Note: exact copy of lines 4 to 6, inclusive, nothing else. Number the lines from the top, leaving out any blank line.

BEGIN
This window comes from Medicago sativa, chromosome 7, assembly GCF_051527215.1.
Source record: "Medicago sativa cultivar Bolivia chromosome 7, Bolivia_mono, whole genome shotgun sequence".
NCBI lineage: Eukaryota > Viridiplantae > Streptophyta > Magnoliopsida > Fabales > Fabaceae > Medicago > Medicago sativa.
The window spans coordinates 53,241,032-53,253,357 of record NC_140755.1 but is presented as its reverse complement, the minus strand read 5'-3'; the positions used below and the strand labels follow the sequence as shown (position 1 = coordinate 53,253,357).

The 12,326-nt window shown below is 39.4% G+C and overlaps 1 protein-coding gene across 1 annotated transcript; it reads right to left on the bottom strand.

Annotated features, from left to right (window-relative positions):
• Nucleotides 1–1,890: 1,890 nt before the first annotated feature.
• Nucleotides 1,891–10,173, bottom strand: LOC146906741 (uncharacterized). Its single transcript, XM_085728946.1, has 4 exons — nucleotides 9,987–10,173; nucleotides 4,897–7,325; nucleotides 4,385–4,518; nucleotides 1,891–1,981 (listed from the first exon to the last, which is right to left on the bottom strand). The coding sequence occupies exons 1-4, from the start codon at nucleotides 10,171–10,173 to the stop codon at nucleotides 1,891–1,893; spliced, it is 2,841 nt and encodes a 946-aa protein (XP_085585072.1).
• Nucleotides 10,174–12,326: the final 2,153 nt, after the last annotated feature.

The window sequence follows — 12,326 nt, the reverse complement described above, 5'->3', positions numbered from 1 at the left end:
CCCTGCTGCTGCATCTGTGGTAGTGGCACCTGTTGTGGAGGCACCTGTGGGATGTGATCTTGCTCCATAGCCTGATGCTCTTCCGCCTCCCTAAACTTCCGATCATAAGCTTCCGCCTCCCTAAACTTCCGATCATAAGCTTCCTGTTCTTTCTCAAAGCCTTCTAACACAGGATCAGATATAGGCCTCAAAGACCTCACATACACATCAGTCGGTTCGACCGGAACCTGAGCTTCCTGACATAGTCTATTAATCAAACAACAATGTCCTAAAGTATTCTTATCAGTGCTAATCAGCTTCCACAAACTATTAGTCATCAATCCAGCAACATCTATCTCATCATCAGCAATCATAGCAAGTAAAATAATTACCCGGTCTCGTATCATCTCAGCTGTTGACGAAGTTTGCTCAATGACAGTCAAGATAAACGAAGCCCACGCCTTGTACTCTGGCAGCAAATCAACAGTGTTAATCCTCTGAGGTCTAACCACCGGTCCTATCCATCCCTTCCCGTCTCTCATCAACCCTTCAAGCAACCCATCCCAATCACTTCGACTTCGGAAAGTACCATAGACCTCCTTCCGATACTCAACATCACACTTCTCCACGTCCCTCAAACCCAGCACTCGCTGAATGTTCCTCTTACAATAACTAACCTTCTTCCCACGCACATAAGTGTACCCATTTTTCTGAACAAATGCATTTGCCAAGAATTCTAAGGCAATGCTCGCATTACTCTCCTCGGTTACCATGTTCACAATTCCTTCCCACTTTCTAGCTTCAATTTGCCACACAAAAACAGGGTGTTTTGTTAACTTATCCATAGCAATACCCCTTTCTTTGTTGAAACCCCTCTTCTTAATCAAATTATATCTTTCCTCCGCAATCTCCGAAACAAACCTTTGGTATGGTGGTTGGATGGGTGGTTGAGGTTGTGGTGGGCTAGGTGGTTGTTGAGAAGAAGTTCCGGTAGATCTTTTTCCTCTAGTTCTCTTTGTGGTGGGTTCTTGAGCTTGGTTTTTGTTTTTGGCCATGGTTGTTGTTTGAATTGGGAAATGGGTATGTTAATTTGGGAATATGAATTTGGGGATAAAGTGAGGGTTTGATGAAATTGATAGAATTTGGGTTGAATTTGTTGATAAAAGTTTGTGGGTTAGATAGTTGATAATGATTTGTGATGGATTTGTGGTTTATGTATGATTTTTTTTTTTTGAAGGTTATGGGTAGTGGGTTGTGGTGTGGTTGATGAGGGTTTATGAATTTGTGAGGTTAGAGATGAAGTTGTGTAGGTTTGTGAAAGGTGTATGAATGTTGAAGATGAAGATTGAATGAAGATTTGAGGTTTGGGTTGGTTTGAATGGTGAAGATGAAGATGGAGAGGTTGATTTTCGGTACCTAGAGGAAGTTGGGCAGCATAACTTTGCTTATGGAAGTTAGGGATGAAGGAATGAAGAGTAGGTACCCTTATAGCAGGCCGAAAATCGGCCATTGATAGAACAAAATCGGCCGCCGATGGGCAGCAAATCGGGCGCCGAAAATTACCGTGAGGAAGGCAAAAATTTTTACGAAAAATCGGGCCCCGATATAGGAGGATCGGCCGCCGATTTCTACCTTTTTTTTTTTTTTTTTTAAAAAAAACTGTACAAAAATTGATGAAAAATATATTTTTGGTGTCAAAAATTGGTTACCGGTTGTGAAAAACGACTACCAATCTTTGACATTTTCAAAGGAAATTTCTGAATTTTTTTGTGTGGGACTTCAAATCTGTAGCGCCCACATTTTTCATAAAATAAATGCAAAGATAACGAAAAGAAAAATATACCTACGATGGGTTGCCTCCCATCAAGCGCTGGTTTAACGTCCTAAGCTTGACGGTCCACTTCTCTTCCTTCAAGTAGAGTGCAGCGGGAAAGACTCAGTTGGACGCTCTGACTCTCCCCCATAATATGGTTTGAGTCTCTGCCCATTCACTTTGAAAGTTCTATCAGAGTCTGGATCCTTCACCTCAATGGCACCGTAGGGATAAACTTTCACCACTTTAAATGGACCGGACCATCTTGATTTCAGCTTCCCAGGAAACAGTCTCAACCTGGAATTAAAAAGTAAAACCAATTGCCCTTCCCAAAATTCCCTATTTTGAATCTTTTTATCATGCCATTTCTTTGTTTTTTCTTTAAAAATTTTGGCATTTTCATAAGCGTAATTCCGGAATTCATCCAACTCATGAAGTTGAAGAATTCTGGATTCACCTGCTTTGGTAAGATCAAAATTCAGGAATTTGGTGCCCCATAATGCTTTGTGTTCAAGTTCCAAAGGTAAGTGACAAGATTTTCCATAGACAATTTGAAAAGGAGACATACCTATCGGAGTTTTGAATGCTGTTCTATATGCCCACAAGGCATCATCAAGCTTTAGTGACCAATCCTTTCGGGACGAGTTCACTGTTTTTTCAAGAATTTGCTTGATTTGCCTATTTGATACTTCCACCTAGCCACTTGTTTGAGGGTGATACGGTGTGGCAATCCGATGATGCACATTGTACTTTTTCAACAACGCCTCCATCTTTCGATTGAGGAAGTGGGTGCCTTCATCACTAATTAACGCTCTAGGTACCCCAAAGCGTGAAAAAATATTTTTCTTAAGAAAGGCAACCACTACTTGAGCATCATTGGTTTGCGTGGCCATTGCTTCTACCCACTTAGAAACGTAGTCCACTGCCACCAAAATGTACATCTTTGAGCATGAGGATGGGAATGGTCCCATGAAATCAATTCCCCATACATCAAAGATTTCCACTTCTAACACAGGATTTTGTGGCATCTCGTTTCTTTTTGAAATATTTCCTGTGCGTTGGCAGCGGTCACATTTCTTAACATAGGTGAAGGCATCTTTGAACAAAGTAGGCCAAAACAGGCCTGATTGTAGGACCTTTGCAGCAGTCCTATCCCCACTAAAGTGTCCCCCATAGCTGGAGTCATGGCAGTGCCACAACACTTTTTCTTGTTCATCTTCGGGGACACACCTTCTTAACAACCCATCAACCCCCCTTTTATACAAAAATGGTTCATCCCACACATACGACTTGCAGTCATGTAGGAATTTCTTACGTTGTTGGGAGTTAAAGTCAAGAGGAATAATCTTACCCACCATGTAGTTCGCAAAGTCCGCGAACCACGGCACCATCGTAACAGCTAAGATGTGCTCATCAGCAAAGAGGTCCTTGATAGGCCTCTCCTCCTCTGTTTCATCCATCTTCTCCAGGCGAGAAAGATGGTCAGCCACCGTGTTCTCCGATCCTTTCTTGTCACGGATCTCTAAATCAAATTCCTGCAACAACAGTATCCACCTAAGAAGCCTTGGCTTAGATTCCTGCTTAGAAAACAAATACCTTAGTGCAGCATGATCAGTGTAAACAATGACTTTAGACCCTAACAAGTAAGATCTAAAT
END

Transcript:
The window spans coordinates 53,241,032-53,253,357 of record NC_140755.1 but is presented as its reverse complement, the minus strand read 5'-3'; the positions used below and the strand labels follow the sequence as shown (position 1 = coordinate 53,253,357).

The 12,326-nt window shown below is 39.4% G+C and overlaps 1 protein-coding gene across 1 annotated transcript; it reads right to left on the bottom strand.

Annotated features, from left to right (window-relative positions):